The Arch Collaborative Summit

On May 22nd and 23rd, KLAS gathered with our healthcare friends in Salt Lake City for the first Arch Collaborative Summit. Our goal? To share some of our “aha” moments and help the attendees kindle their own. You can imagine my delight at the number and variety of committed and passionate organizations represented:

  • 50 health systems who have been participating in the Arch Collaborative
  • 4 EMR vendors (Allscripts, Cerner, Epic, and MEDITECH)
  • 2 speech recognition vendors (MModal and Nuance)
  • 3 consulting firms (Impact Advisors, Nordic, and The Chartis Group)
  • The Scottsdale Institute
  • The ONC

Our morning included several breakout sessions led by health systems who had found success in specific EMR-related areas. For instance, Tim Niacaris of JPS Health System led a session on combating physician burnout, and David Graham recounted how Memorial Health had built trust between their clinicians and IT.

After lunch, attendees attended what we called our “science fair”. Dozens of Collaborative organizations—such as Mayo Foundation, Sutter Health, and Salford Royal UK—set up booths and shared some of their secrets to boosting EMR satisfaction. Attendees from many health systems even got to meet with representatives from their respective EMR vendors to discuss future collaboration and improvement efforts.

As I ambled between the breakout sessions and booths, my smile grew bigger and bigger. Hearing health system representatives talk about the specifics of setting up governance programs, transforming culture, and engaging clinicians confirmed to me the importance of the Collaborative, the Summit, and the unconquerable spirits of the providers around me.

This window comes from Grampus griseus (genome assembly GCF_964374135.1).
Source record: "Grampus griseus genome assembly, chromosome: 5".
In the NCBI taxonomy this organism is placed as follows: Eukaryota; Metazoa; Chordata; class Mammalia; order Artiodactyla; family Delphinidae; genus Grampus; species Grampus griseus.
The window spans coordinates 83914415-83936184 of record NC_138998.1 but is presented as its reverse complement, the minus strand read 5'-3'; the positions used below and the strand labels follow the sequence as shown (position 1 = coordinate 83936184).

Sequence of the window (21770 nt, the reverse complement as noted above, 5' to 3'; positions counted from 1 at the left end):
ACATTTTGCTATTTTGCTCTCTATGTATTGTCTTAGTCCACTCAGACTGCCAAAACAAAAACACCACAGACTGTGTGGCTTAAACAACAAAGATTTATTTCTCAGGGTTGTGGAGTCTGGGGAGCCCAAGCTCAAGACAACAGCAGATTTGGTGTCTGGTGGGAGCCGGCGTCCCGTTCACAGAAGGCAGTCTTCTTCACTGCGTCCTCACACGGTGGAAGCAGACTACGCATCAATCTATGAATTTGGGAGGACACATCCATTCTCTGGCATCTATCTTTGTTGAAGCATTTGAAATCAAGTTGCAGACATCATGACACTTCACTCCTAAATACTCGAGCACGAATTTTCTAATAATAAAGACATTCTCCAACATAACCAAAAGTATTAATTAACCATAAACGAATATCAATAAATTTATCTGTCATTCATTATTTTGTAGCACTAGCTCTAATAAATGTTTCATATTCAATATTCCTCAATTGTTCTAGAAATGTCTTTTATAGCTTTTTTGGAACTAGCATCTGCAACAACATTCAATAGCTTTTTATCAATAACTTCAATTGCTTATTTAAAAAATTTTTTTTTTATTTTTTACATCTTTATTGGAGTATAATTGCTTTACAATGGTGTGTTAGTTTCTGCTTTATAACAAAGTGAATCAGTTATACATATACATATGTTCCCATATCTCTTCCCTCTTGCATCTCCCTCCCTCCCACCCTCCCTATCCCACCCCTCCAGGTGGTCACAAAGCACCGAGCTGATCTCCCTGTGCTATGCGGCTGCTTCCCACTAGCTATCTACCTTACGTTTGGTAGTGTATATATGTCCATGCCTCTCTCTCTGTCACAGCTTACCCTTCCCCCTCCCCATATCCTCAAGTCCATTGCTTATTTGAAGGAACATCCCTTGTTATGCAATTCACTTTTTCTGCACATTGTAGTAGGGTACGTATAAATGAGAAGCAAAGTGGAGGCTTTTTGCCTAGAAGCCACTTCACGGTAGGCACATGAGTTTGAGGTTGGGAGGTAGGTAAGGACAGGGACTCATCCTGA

More “Aha” Moments to Come

While the Summit lasted only a day and a half, KLAS hopes for the spirit of the Collaborative to become a way of life. In our efforts to spread the “aha” moments around, KLAS has created two resources for subscribing Collaborative members: the Collaborative Learning Center and the Collaborative Directory.

The Learning Center includes dozens of case studies from health systems with the best performance in areas like provider EMR personalization and provider engagement. The Collaborative Directory will help health systems participating in the Collaborative to do just as the title suggests: collaborate.

KLAS also wants to share principles of success and even a few details from the Arch Collaborative case studies with everyone. With that desire in mind, we’ll be publishing more blog posts and other publications in the near future, so stay tuned!

I’m not sure exactly what the next year will bring for the Arch Collaborative, but I’m confident and thrilled that the collaboration that began at the Summit will improve the lives of providers all over the US and beyond. We hope you’ll join our cause and come ready to learn the truths that can solve healthcare’s toughest problems.